By Justin Mhaka
As Kenya’s security forces do battle with Al-Qaeda affiliate and East African jihadist terrorist group Al-Shabab, a vicious, inhumane war – carefully hidden from the watchful gaze of the public eye and the critical scrutiny of judicial oversight – silently rages on.
Left in its wake are pitch dark shadows cast by the war: fraught memories of men and women lost to political causes they lived for, and most likely, died painful deaths for.
Left in the path of this unseen war are the vapid emotional scars inflicted on society by the war.
Left hopeless in the aftermath of this war are the other victims of enforced disappearances – those left behind, the survivors: grieving mothers, fathers, sons, daughters, husbands, wives.
“To see the dead body of your family member is painful, but you at least know he is dead,” said a Kenyan man, brother to a missing man.
Kenya’s Anti-Terrorism Police Unit has been accused of extrajudicial killings and enforced disappearances. “Kenyan counterterrorism forces appear to be killing and disappearing people right under the noses of top government officials, major embassies, and the United Nations,” said Leslie Lefkow, Human Rights Watch deputy Africa director. “This horrendous conduct does not protect Kenyans from terrorism – it simply undermines the rule of law.”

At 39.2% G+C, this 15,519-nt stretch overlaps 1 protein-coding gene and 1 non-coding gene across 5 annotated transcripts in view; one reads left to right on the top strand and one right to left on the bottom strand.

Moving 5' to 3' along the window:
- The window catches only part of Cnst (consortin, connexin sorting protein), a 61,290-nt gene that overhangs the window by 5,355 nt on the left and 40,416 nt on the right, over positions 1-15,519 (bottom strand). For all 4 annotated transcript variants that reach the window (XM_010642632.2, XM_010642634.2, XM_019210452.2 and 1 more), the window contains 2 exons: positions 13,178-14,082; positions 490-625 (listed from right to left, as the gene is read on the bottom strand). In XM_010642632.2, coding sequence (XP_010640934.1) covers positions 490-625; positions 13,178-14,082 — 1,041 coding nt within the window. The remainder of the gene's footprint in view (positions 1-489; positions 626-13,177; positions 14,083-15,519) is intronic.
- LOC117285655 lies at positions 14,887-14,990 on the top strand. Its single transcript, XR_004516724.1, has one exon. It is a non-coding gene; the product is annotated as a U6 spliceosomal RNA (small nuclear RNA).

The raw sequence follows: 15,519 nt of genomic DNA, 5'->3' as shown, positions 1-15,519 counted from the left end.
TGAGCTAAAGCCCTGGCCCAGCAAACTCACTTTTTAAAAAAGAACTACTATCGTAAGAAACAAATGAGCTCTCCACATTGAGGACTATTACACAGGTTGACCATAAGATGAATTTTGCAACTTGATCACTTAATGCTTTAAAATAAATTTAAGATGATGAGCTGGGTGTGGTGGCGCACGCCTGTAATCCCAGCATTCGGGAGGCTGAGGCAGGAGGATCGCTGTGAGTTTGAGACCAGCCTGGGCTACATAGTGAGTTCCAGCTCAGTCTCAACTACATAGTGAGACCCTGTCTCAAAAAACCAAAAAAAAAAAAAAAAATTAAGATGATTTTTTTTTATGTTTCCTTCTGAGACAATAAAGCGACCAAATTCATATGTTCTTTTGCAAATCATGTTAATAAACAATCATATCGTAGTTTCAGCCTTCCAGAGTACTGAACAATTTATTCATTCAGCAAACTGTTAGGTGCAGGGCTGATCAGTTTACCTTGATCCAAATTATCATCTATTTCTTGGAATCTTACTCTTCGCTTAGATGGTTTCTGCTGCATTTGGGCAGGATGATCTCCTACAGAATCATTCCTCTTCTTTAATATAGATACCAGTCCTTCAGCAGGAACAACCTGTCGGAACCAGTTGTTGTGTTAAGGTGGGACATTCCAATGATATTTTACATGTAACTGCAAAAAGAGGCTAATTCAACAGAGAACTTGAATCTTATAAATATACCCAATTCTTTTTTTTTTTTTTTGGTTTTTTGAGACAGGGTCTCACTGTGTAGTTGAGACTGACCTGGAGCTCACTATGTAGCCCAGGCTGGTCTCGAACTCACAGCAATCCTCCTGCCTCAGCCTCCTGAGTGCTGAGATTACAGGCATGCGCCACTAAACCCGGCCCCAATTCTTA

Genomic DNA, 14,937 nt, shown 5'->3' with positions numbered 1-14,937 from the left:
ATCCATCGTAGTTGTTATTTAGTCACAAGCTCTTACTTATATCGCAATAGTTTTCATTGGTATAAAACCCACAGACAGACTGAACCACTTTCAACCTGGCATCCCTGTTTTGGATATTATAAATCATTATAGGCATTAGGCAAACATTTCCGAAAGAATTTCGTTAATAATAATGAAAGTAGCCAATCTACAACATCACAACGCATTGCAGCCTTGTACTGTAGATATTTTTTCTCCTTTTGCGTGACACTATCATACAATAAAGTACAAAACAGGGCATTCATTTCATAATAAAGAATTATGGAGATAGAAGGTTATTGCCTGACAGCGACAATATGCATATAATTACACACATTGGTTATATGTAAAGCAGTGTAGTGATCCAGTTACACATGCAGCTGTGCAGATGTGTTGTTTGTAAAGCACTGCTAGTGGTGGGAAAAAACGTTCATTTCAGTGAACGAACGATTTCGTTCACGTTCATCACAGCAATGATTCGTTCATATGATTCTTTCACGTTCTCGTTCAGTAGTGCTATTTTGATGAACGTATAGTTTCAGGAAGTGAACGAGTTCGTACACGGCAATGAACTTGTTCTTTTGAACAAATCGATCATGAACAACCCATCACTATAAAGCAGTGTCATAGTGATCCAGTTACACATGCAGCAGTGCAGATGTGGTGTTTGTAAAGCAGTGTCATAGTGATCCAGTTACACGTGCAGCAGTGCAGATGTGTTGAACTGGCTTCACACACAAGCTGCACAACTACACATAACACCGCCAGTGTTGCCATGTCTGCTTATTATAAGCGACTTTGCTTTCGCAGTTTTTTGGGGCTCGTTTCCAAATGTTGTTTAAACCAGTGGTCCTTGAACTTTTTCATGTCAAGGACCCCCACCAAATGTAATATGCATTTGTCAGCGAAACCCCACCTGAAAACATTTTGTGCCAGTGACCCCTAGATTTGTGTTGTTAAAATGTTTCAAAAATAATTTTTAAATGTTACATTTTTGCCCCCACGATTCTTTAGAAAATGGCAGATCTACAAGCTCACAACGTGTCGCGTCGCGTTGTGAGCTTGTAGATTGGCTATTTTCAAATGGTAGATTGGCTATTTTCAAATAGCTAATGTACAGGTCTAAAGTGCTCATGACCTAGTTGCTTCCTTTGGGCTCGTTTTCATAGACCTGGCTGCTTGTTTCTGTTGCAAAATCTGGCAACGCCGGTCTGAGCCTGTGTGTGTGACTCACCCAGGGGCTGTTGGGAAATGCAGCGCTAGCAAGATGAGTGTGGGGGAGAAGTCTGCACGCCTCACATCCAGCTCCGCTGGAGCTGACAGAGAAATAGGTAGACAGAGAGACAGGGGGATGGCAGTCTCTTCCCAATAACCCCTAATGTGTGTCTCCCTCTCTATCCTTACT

According to Human Rights Watch, Kenya’s security forces routinely flout Kenyan and international laws in their fight against terror. “Kenya’s efforts to tackle its escalating security crisis have been marred by serious human rights violations by Kenyan security forces, including extrajudicial killings, arbitrary detentions, and torture. The government rarely investigates or prosecutes security officers for such abuse,” says Human Rights Watch.
The advocacy group claims 34 people have disappeared in the past two years during abusive counterterrorism operations in Nairobi and in northeastern Kenya.
Entire communities live in fear of the unknown, overwrought by the anxiety enforced disappearances evoke, never knowing if death may come knocking at their door.
“No one here reports to police because they fear for their lives. . . . There are people who have been missing for more than nine months. Some are taken for a few weeks or days for questioning and then returned, so it is a situation that disturbs every Wajir resident. People fear and keep asking themselves who the next victim will be,” said a Wajiri resident.
August 30 was International Day of the Victims of Enforced Disappearances.